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No worries about fashion

no worries about "decor" either

Our house girl used the catus as a clothes line

neighborhood herd

bus station

Frist day back, Tally has written and before I start with downloading the photos, I just wanted to add my two cents about our departure and journey home.  We keep asking ourselves what it is that makes being there among our Tanzanian friends so different from being with family and friends here.  One thing, I think, is that there are so few distractions (for lack of a better word) there.  You will see some of the homes, if you are in a single room dwelling, without electricity, plumbing, there isn’t much housework, or if you lived as we did, a decent house, with plumbing and electricity, but no car, TV, radio, and all the stuff we have here…all the things we have to do to keep our lives going – from managing our finances, keeping up our cars and yards, sports, entertainment, committees, computer time, appointments, going to the gym, you have much for time for RELATIONSHIPS.   We would see women sitting under a tree just visiting for long periods, or by a well, or standing on a path.

Starting the evening before we left, people came by to wish us a safe journey and say their goodbyes.  The morning we left, more people came.  At 7:30, Lidya, the Headmistress of Bishop Stanway came by before going to the school.  This meant she had to leave her home earlier to do so. Iri Moto changed his schedule to take us to the bus station, (see photos), and whilst we were sitting there waiting for the bus to leave, two women from the Diocese drove in to say goodbye!   Some how, I would like to change my life here to make more time available for relationship, but fact is, I probably won’t have time.  (More photos coming)

Women chatting at the bus station.

Notice I did not say “we are back  home,” although it was nice to hear the custom’s official say: “Welcome home.”  In a sense I now have two homes and two families.  It is much too soon to write about this continuing  saga as I feel rather numb and emotional this morning.  It will take a few days to get back on DST and perhaps the rest of my life to integrate Africa into my life’s purpose.  I was awake at 4:00 and up at 5:00 this morning even though we did not get to our homes until 8:30 p.m. which was 2:30 a.m. on Saturday in Dodoma which tells me that it took us 3 plus days to get home starting with that 7 hour bus ride early on Wednesday to Dar es Salaam and including lay-overs.  I glanced at some of our blog entries this morning and I hope you will over-look the typos.  I noticed I made quite a few.  We would also like some feedback.  Was it too much about our daily lives and not enough about the people and their lives?  We want a way to get the word out about the needs and the goodness of the people there.  Please help us with ideas.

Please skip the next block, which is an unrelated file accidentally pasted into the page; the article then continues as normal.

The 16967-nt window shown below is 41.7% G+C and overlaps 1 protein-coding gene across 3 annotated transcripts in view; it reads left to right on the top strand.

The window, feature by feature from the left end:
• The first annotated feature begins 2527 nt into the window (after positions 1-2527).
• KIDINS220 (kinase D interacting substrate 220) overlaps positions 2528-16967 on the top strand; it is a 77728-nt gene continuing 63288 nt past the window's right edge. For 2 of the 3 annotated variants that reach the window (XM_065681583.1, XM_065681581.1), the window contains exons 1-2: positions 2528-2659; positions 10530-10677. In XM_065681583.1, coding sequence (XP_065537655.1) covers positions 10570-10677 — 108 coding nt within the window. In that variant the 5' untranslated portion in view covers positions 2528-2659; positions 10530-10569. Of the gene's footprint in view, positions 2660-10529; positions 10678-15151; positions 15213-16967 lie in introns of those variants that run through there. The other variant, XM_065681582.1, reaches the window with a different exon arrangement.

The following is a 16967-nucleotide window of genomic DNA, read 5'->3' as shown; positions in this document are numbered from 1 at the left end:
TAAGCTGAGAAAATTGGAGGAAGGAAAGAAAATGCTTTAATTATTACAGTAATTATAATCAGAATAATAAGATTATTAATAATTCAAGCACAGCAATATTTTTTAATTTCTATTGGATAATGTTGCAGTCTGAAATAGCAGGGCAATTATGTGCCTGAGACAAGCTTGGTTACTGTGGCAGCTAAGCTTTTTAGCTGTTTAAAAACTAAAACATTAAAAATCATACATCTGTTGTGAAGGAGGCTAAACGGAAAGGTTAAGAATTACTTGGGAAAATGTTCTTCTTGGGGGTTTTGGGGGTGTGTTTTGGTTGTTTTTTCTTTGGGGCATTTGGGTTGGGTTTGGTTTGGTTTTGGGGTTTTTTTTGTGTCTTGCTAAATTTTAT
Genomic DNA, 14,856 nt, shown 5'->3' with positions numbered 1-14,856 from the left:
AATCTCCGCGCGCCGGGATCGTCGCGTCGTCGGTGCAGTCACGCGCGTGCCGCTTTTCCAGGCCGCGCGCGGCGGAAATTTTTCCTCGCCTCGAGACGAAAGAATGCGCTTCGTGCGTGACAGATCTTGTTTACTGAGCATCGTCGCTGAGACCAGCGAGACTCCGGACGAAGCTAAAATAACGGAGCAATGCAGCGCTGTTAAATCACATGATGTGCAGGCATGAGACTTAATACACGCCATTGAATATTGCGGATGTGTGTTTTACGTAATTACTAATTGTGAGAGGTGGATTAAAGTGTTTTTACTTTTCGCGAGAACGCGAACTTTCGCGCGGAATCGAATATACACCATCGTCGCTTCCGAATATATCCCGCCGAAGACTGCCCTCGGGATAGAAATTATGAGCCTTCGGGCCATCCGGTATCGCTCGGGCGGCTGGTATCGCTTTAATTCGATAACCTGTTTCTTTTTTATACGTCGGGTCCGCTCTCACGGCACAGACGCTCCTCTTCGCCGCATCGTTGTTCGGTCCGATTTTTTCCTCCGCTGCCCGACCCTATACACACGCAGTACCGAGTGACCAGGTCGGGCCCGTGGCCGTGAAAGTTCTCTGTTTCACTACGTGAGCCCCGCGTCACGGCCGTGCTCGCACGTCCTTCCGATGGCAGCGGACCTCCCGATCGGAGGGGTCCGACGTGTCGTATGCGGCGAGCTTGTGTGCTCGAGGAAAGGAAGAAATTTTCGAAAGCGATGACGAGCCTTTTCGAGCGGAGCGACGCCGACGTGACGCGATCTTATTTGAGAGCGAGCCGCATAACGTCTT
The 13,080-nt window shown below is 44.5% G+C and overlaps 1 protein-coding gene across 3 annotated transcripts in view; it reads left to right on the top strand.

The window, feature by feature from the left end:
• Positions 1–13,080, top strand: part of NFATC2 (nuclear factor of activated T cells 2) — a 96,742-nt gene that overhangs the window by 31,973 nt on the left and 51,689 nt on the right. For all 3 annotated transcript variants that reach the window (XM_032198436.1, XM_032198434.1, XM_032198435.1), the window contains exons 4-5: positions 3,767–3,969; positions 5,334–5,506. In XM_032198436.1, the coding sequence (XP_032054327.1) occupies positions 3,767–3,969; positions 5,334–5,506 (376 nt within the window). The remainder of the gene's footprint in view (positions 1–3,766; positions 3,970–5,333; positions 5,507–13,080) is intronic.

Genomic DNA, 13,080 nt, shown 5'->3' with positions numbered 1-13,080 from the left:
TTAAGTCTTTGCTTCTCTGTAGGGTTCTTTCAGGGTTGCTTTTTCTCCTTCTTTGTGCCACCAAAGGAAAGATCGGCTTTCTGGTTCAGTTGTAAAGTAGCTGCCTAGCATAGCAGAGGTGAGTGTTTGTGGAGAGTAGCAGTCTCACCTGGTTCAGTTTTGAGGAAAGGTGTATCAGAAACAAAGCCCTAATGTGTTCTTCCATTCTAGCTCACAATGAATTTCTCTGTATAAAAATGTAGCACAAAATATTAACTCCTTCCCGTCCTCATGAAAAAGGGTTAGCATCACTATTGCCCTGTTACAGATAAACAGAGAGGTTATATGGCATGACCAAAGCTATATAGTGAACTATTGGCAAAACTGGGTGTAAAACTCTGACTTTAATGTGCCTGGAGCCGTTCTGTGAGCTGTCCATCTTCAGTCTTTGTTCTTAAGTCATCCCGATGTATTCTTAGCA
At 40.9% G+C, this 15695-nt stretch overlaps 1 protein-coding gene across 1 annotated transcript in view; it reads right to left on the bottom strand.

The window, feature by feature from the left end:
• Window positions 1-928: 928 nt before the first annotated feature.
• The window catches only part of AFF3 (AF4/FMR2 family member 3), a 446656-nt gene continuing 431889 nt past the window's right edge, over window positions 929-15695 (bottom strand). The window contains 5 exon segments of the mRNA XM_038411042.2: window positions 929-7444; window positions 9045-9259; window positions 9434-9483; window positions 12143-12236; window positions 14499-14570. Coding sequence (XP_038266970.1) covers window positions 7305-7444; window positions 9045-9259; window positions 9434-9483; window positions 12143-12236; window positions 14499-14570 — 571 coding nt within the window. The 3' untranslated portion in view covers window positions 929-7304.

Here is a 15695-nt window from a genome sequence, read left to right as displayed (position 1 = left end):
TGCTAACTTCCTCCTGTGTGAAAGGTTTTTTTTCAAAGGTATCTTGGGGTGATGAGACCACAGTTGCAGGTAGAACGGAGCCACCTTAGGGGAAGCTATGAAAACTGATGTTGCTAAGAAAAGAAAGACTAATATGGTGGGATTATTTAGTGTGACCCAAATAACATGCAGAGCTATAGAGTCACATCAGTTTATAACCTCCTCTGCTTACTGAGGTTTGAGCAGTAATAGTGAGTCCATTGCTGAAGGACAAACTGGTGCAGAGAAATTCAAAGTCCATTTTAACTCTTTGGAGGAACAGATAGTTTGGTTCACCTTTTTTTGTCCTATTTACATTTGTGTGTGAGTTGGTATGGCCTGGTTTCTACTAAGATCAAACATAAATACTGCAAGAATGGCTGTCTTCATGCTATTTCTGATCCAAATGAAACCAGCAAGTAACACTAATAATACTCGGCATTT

Nonsensical things:  My luggage has not shown up but as Jessie said, there was nothing in there that I couldn’t live without. (My laptop and camera were in my carry-on).  Also, I had a filling to come out on the flight home and no doubt will need a crown, but again she helped me keep things in perspective.  “Aren’t you fortunate to have a dentist and to have the money to get it fixed?”  Martin McCann, Sandy’s husband, e-mailed this morning from his office/lab in Dodoma saying there was no electricity at the college, therefore no internet so he was writing for her and said for me not to fret over the luggage even though with bar codes and everything else you would think they could get it right.  I wrote back that I am not fretting nor am I fretting over the crater in my mouth.  Africa has taken the “fret” out of me at least for now.

This is mostly to say that we are home safe and sound and to thank you for your prayers, good wishes and interest.   

Bishop David Jones said to me when I returned from South Africa in 2007  “now what are you going to do with this privilege that has been given to you?”  And these are words I read in the early hours this morning:  “No one could make a greater mistake than he who did nothing because he could do only a little.”  (Edmund Burke)  So the tension remains within my soul ~ do we do a little or do nothing and I think you know the answer.

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